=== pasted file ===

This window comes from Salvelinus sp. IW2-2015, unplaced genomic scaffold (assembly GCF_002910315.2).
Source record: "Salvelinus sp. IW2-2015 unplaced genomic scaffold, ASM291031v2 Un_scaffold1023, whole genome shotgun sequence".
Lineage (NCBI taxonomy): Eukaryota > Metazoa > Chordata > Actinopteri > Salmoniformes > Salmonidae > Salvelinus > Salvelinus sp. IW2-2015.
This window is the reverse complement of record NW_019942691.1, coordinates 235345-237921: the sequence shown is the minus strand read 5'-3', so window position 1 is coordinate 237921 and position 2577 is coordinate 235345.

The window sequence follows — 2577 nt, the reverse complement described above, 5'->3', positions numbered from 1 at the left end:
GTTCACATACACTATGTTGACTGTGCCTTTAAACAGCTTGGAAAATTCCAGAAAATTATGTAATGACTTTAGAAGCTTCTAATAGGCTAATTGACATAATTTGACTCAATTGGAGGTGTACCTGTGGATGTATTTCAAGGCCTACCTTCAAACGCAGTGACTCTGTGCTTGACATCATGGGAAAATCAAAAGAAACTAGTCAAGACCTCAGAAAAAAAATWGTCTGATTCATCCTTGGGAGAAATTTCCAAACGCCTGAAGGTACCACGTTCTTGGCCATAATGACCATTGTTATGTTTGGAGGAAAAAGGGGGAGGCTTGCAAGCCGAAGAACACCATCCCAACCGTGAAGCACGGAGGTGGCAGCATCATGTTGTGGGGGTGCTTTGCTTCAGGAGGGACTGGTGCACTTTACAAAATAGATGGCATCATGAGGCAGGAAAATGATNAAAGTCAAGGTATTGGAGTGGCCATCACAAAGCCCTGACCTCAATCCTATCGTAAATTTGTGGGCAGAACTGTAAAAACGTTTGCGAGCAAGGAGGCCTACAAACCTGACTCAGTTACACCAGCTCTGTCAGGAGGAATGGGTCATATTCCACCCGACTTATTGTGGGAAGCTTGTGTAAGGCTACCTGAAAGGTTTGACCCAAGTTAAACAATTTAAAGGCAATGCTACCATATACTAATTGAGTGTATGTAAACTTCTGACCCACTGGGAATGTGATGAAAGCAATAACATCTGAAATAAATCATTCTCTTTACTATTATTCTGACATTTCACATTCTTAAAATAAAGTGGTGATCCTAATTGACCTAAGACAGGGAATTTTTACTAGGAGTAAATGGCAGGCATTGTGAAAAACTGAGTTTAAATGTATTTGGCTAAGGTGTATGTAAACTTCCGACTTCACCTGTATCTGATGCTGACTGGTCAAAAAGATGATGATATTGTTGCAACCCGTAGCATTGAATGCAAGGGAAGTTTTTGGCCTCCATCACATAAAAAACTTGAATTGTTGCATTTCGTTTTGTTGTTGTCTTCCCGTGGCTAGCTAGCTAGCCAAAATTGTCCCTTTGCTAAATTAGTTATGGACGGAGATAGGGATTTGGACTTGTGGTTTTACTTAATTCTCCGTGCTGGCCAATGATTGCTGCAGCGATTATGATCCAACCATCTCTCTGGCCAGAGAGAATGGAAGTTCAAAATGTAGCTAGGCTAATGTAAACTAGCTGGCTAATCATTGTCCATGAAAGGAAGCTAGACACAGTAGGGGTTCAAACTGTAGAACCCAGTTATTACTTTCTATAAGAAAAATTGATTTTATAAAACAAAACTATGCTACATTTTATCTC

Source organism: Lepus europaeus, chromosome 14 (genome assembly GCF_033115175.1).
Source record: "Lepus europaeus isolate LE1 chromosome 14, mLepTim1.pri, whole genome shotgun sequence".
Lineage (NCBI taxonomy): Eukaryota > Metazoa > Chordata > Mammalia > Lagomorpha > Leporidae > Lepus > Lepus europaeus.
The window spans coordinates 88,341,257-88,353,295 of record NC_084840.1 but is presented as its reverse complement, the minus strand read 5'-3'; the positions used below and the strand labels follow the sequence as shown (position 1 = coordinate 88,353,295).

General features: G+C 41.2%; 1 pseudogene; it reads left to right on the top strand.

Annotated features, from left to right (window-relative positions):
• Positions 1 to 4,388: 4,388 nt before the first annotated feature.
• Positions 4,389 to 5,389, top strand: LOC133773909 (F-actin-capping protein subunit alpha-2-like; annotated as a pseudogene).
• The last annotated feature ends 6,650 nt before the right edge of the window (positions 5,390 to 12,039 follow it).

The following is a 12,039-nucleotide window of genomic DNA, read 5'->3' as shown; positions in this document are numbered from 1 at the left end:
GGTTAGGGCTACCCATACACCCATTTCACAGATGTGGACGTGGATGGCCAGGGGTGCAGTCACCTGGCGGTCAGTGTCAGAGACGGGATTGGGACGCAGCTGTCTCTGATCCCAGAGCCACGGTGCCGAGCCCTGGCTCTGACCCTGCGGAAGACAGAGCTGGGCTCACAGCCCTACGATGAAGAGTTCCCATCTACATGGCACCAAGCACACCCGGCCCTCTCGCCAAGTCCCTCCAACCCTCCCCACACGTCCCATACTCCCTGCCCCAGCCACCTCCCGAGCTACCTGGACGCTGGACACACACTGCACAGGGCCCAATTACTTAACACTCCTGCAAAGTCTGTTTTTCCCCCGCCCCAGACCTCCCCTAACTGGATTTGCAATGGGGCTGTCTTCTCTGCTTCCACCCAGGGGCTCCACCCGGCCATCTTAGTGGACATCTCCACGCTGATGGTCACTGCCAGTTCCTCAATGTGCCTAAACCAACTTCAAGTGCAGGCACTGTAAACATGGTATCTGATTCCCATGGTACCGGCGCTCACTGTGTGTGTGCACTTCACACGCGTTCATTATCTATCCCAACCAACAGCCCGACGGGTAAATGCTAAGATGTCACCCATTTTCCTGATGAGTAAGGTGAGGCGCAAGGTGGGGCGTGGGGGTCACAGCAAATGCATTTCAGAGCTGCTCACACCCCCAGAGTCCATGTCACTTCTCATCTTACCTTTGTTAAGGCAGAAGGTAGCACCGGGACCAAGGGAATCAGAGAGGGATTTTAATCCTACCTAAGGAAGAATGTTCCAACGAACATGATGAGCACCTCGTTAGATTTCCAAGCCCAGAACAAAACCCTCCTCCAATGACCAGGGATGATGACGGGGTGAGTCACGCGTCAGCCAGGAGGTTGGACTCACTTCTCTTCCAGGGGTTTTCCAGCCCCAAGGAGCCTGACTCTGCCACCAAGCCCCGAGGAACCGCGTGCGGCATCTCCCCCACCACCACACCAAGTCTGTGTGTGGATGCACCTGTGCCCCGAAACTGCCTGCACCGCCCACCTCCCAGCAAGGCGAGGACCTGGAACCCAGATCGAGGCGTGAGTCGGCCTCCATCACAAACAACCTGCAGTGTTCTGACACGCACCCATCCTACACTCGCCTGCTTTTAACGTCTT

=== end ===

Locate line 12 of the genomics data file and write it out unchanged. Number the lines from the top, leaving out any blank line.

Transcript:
Annotated features, from left to right (window-relative positions):